Ancient World

The Iberians
Human-animal hybrids in the melting pot of ancient cultures

History has the bad habit of remembering the great empires of the past, and forgetting the cultures of the conquered. So it is with the Iberians, a vast network of city-states, tribes and confederacies who peopled the Iberian peninsula in what is modern day Spain and Portugal.

In 206 BCE Roman sent forces against the Carthaginians in the Second Punic War, conquering an empire spanning the southern peninsula and northern Africa, which was the beginning of the end for Iberian independence. For the next 170 years, Time chipped away at the Iberian territories, eventually annexing the whole peninsula in 19 BCE. But before this conquest, the Iberian peninsula was rich with independent cultures, loosely connected through trade, language and four distinct sculptural traditions.

While the Iberians were expert metalworkers, and developed distinctive geometric patterns for their ceramics, it is their Stone and bronze sculptures that claim the imagination. Classified into Southern, Western, Central and Levantine, these regional styles are a melting pot of Egyptian, Greek, Phoenecian Assyrian and Hittite influences.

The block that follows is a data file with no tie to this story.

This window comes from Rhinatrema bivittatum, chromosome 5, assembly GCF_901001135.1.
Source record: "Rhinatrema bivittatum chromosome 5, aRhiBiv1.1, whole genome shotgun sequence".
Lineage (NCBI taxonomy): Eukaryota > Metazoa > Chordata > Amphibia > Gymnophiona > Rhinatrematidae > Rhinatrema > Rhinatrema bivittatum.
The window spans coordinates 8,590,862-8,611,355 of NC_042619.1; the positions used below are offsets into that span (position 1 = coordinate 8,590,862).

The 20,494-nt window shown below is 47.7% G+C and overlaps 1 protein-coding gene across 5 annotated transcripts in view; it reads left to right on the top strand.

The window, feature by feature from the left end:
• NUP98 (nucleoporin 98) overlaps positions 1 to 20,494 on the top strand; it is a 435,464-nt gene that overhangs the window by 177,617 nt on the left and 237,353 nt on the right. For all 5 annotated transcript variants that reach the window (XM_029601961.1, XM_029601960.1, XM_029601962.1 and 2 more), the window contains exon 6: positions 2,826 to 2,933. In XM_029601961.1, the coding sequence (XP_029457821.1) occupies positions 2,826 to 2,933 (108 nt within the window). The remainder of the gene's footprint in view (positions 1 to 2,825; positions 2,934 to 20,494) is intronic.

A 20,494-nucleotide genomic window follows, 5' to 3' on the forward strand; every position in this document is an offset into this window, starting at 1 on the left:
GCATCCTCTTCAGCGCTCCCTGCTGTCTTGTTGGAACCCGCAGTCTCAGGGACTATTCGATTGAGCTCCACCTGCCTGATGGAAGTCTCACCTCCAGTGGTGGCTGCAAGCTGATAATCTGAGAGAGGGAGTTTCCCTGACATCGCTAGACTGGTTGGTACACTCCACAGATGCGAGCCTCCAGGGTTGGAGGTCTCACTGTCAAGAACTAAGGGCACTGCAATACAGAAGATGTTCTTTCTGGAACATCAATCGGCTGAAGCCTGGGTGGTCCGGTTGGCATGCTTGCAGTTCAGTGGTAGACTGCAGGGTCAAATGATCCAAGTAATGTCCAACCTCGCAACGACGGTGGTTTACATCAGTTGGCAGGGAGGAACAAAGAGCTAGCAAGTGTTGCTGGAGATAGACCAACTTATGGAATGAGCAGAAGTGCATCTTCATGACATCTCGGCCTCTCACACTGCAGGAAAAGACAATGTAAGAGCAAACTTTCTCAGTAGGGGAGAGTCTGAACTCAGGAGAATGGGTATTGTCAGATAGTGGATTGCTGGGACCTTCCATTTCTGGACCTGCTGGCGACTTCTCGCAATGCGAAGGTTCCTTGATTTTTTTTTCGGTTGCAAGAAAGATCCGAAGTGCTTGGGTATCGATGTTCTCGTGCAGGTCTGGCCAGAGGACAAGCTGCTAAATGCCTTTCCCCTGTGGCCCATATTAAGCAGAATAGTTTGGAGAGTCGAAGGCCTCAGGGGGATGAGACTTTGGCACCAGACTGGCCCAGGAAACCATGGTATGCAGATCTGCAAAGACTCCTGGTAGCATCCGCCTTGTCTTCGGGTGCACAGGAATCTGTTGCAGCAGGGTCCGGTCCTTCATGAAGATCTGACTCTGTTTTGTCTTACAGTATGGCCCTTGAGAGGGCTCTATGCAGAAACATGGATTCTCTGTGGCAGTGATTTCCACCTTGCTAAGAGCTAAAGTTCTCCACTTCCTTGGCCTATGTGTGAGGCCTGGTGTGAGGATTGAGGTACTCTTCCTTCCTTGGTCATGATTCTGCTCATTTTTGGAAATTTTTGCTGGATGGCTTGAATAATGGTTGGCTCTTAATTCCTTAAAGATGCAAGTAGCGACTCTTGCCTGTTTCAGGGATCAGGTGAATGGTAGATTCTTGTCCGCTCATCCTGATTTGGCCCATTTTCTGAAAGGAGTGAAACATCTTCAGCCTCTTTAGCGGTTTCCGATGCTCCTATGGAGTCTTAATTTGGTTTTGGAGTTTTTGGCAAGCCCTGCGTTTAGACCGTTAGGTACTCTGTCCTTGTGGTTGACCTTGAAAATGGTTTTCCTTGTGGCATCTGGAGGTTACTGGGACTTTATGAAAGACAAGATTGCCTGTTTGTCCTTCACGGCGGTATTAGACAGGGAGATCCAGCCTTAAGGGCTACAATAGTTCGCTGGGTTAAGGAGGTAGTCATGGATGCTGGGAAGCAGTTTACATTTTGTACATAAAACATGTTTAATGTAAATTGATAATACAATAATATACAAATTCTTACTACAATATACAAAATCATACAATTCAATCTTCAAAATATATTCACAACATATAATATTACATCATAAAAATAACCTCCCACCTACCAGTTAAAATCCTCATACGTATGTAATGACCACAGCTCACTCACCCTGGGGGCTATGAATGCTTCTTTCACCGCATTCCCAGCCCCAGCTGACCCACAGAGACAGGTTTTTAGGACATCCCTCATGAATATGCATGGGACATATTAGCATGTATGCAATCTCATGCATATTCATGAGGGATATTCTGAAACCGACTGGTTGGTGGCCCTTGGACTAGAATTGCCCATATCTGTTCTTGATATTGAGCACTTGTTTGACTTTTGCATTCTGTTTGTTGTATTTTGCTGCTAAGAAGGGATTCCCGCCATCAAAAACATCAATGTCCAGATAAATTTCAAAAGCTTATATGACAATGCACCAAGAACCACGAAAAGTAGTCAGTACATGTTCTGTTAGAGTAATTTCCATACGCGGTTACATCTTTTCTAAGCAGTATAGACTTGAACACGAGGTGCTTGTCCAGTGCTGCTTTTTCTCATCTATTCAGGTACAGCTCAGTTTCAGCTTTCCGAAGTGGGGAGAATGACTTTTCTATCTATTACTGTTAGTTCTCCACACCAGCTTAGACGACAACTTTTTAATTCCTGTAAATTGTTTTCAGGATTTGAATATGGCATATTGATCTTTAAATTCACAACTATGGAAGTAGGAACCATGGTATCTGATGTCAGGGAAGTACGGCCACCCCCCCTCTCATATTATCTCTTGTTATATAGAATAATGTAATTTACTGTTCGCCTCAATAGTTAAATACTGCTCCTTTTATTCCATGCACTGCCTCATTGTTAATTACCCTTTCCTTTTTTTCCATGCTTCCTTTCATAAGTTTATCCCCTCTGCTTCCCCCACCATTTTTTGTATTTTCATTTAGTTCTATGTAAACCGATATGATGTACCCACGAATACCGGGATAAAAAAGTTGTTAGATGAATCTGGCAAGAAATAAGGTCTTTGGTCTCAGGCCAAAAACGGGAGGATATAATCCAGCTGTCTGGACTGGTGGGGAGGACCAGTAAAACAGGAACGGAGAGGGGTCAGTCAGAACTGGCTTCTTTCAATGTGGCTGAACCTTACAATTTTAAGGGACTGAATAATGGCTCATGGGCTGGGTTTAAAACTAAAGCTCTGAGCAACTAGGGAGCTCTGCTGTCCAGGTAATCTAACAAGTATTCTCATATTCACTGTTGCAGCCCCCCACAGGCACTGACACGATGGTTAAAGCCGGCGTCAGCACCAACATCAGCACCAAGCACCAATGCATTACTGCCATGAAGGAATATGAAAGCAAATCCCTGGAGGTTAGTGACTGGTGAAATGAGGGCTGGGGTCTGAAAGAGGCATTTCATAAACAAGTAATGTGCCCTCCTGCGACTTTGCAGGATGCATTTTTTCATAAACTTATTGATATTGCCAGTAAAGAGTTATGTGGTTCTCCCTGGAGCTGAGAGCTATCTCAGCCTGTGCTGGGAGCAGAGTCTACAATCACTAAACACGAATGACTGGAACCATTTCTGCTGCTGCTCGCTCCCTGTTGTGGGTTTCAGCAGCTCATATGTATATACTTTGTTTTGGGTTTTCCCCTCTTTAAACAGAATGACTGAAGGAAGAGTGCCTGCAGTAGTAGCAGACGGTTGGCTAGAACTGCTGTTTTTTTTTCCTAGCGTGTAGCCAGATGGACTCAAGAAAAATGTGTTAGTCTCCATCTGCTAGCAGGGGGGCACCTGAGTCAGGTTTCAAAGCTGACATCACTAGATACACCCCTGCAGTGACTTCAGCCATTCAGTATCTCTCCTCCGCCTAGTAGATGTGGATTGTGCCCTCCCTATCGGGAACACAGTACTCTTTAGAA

The most well-documented style is the Levantine, exemplified by the striking Lady of Elche. 670 Levantine sculptures live in collections around the world and share an unusual blend of Greek and Egyptian influence, like the Bicha de Balazote and the Sphinx of Agost. The Southern and Western Iberian sculptors were preoccupied with funerary art, like the Lady of Baza, a seated figure with a pocket to hold cremated remains. Sculptures from the Central region were often worked in granite, most famously the Bulls of Guisando.

Reed Enger, "The Iberians, Human-animal hybrids in the melting pot of ancient cultures," in Obelisk Art History, Published June 29, 2018; last modified November 08, 2022,

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Phoenician-style ewer, The Iberians

Phoenician-style ewer 600BCE

Sphinx of Agost, The Iberians

Sphinx of Agost 550BCE

Bicha of Balazote, The Iberians

Bicha of Balazote 500BCE

Lady of Elche, The Iberians

Lady of Elche 499BCE

Lady of Guardamar, The Iberians

Lady of Guardamar 400BCE

Lady of Baza, The Iberians

Lady of Baza 350BCE

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